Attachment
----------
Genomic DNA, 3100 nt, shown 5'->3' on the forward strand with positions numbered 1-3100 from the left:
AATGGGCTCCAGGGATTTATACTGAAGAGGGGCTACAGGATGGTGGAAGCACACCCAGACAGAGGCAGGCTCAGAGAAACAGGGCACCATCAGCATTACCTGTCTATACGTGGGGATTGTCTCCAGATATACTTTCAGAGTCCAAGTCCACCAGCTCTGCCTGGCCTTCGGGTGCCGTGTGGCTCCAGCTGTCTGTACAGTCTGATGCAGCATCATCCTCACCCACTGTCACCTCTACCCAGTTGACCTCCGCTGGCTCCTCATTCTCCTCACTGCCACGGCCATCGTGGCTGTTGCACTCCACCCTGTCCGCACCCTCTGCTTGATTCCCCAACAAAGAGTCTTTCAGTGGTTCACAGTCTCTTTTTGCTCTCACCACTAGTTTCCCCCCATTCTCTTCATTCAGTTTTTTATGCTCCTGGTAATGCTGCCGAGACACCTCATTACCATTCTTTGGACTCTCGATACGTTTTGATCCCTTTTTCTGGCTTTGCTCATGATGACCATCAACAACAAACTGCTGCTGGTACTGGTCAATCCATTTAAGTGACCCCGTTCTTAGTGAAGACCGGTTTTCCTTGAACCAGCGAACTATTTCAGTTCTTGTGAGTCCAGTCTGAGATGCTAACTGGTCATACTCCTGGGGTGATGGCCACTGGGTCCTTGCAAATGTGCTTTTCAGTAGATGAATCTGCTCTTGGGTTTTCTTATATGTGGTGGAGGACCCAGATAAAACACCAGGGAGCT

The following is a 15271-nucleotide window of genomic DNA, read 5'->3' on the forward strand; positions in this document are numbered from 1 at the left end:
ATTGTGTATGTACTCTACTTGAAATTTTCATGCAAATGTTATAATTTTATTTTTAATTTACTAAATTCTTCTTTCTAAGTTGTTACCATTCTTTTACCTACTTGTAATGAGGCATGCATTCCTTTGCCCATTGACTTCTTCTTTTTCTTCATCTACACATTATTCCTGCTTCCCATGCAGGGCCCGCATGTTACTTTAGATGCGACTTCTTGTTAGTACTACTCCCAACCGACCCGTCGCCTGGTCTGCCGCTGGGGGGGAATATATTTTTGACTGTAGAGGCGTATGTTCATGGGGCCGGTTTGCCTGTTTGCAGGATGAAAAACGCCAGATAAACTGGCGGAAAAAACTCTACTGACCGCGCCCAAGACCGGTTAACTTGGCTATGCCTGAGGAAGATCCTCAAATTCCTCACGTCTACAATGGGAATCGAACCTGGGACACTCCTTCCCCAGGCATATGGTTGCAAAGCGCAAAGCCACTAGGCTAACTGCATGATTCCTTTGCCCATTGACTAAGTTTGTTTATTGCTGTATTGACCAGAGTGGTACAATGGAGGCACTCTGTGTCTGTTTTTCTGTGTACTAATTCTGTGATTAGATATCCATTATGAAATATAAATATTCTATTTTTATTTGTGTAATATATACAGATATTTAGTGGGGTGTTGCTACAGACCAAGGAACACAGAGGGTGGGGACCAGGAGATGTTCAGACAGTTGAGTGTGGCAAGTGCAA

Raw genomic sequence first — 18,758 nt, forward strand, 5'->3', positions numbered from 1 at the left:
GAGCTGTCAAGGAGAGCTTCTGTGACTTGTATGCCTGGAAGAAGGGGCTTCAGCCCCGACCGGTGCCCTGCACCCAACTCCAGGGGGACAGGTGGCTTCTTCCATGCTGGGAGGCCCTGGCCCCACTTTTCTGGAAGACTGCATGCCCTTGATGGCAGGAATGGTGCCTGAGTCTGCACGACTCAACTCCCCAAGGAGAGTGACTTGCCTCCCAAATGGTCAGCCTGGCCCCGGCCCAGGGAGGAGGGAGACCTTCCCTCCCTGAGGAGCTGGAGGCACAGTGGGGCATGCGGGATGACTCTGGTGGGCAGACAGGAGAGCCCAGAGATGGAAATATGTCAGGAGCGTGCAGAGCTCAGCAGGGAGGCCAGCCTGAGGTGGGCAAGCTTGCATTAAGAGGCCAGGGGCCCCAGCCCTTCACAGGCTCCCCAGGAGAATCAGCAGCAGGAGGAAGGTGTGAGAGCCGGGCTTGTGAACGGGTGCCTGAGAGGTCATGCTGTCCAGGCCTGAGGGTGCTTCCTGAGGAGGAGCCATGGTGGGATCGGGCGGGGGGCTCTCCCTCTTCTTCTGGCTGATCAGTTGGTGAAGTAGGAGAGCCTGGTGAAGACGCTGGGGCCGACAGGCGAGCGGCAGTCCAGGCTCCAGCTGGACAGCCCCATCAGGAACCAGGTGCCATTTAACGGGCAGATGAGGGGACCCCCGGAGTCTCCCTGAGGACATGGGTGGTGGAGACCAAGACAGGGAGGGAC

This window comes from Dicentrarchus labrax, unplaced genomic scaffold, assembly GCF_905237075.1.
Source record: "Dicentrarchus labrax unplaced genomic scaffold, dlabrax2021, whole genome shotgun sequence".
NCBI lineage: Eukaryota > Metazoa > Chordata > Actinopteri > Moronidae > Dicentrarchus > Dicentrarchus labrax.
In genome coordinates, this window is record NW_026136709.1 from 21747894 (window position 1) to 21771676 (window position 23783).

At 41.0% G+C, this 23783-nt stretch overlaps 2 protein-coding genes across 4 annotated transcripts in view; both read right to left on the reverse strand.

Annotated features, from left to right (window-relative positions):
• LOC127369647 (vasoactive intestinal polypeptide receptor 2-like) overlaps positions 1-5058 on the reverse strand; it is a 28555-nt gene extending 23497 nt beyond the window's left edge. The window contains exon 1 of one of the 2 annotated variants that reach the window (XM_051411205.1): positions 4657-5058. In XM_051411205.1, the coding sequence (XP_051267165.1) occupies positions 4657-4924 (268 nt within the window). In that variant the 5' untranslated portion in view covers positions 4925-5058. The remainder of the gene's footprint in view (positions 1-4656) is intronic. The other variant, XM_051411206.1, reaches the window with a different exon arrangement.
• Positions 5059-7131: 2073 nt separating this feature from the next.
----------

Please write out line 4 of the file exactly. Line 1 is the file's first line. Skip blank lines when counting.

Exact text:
ATTGTGTATGTACTCTACTTGAAATTTTCATGCAAATGTTATAATTTTATTTTTAATTTACTAAATTCTTCTTTCTAAGTTGTTACCATTCTTTTACCTACTTGTAATGAGGCATGCATTCCTTTGCCCATTGACTTCTTCTTTTTCTTCATCTACACATTATTCCTGCTTCCCATGCAGGGCCCGCATGTTACTTTAGATGCGACTTCTTGTTAGTACTACTCCCAACCGACCCGTCGCCTGGTCTGCCGCTGGGGGGGAATATATTTTTGACTGTAGAGGCGTATGTTCATGGGGCCGGTTTGCCTGTTTGCAGGATGAAAAACGCCAGATAAACTGGCGGAAAAAACTCTACTGACCGCGCCCAAGACCGGTTAACTTGGCTATGCCTGAGGAAGATCCTCAAATTCCTCACGTCTACAATGGGAATCGAACCTGGGACACTCCTTCCCCAGGCATATGGTTGCAAAGCGCAAAGCCACTAGGCTAACTGCATGATTCCTTTGCCCATTGACTAAGTTTGTTTATTGCTGTATTGACCAGAGTGGTACAATGGAGGCACTCTGTGTCTGTTTTTCTGTGTACTAATTCTGTGATTAGATATCCATTATGAAATATAAATATTCTATTTTTATTTGTGTAATATATACAGATATTTAGTGGGGTGTTGCTACAGACCAAGGAACACAGAGGGTGGGGACCAGGAGATGTTCAGACAGTTGAGTGTGGCAAGTGCAA